JTF (just the facts): A total of 28 color photographs, framed in whitewashed wood and unmatted, and hung against white walls in the main gallery space, the entry area, and the offices. 23 of the works are archival pigment prints mounted on Dibond covered with Lenox 100 paper, made between 2019 and 2021. Physical sizes of these prints range from roughly 20×25 to 52×65 inches (or the reverse), and all of the prints are available in editions of 9+4AP. The show also includes 5 found photographs, each mounted and framed. (Installation shots below.)
A monograph of this body of work has recently been published by MACK Books (here). Hardcover, 25.3 x 31 cm, 156 pages, with 66 color reproductions. Includes five randomised replica vernacular photographs. (Cover shot below.)
Comments/Context: We’re often told – by art school teachers, by gallery owners, by curators, and by other sources of critical feedback – that a successful photographic project should be organized around a clear set of organizing principles. Photographers are encouraged to pick a single subject, a conceptual idea, a stylistic theme, or some other well-defined framework, and then to build a body of work up inside those self-constructed walls. For many, this structure offers a way to bound the problem of making art, and inherently creates a sense of cohesion and connection between the resulting works. It can also provide a more obvious sense of when a project begins and ends, as deciding when something is “done” is an age old artistic challenge.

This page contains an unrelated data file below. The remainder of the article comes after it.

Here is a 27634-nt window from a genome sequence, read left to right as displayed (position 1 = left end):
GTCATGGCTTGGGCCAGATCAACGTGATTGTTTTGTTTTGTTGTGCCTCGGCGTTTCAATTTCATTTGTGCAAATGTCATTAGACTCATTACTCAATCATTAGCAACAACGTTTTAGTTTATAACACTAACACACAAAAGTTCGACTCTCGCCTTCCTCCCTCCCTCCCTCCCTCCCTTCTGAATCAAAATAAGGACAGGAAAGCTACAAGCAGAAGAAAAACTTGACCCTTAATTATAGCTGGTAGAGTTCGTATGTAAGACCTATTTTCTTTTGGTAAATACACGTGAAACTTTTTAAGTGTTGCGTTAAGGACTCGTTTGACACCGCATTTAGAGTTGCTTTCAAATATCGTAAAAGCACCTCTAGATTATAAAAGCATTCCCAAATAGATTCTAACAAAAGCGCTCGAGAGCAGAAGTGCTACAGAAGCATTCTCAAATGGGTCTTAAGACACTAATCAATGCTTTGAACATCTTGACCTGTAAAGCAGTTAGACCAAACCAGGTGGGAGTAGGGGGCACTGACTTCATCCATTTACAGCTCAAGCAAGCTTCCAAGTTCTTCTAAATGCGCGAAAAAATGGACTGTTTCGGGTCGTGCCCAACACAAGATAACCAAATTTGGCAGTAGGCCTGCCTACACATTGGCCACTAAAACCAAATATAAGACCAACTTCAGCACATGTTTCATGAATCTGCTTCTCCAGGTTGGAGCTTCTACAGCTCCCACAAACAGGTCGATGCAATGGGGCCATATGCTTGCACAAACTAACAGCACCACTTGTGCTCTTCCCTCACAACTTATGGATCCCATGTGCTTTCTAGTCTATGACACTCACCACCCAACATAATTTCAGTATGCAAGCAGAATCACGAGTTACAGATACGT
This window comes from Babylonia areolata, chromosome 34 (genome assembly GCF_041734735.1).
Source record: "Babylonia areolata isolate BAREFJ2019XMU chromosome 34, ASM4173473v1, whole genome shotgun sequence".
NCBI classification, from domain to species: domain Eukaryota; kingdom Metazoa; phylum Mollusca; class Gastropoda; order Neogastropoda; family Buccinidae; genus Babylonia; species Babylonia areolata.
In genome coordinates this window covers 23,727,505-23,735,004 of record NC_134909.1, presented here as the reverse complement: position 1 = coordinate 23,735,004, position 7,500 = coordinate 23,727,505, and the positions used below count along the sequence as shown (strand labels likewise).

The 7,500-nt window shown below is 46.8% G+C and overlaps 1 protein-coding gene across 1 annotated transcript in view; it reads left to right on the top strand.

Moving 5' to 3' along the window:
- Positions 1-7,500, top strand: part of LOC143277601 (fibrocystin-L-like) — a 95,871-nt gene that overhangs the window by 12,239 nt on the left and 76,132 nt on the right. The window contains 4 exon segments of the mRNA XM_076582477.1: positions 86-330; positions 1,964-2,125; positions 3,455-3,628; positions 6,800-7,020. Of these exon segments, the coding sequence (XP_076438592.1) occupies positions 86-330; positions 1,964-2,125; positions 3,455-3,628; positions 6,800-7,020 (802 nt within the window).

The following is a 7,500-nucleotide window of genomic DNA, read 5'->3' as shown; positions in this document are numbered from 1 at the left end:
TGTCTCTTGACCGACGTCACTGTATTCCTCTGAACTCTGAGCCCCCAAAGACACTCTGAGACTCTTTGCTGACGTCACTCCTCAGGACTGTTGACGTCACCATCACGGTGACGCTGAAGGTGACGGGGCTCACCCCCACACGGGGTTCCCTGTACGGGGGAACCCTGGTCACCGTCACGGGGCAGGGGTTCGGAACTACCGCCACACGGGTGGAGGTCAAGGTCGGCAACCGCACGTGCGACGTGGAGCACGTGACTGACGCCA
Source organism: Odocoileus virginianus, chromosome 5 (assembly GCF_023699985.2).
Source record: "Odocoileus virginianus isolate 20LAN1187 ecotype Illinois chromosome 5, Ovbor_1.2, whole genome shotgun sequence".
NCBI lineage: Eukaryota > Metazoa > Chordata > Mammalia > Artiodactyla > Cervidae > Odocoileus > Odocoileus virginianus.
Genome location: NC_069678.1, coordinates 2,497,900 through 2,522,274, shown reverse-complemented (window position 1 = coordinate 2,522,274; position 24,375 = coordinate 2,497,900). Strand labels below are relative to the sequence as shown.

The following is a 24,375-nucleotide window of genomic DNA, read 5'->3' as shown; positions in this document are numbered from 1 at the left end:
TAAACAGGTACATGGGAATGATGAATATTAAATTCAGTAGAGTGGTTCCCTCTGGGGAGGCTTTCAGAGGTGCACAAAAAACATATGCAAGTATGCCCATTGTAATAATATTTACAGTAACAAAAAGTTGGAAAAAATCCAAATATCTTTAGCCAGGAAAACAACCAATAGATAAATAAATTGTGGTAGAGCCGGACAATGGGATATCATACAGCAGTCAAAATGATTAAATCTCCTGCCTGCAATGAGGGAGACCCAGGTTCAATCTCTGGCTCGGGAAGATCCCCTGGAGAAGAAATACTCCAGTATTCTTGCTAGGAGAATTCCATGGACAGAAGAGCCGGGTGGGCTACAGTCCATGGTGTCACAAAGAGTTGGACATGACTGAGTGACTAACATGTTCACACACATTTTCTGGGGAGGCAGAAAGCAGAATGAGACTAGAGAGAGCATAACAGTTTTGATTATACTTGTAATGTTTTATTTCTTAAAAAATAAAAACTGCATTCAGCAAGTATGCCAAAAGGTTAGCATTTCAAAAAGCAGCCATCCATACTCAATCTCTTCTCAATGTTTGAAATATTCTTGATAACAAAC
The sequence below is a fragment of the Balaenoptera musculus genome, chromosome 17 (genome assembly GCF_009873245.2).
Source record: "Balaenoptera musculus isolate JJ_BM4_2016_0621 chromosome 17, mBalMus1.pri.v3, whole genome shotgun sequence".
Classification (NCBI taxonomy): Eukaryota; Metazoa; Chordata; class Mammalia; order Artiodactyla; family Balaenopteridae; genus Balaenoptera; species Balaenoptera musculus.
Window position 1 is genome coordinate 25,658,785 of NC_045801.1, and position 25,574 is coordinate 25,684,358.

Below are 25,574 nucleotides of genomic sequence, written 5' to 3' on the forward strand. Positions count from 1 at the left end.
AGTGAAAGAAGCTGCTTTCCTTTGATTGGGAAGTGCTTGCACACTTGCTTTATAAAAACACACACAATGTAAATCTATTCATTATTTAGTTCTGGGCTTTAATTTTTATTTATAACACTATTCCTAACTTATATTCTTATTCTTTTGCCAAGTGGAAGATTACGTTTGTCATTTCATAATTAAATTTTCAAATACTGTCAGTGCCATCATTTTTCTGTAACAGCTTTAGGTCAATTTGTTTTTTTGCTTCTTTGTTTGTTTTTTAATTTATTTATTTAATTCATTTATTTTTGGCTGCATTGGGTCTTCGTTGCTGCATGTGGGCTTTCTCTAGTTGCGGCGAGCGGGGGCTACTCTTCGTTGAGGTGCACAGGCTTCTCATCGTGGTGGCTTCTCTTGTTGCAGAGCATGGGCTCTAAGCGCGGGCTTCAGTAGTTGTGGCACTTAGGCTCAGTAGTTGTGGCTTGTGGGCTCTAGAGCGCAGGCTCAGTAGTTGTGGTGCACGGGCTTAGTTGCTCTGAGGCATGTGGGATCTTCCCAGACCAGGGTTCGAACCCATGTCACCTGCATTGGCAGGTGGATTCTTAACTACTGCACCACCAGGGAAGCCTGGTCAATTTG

Alec Soth’s newest project started out with just such a central focus – Abraham Lincoln, and in particular, the path of the 1865 funeral train that carried Lincoln’s body from Washington, D.C., to his home of Springfield, Illinois. And in many ways, this subject seems like a promisingly Sothian endeavor – essentially Midwestern (sticking with his roots as a Minnesotan), road-trip driven (bouncing from place to place in his car, as he has done so many times before), and timely in terms of our American mood (looking back to a great American president who tried to bridge times of division and polarization.) It feels like the kind of project that would fit Soth’s skills well, and that he could embrace with his own personal sense of understated photographic compassion and humility.
But for whatever reason, after spending months taking trips and making pictures, Soth realized that the project just wasn’t coalescing like he thought it would, and like countless struggling photographers before him, he was faced with a “what do I do now?” moment. Soldier on, hoping for a break, while trudging along after a goal that now seems unreachable? Or toss it all overboard and begin again, thereby admitting that precious time has been wasted? It is these moments of uncertainty, self-doubt, and confusion that test artists of all kinds, and the solutions they ultimately invent tell us quite a bit about who they are, as both artists and people.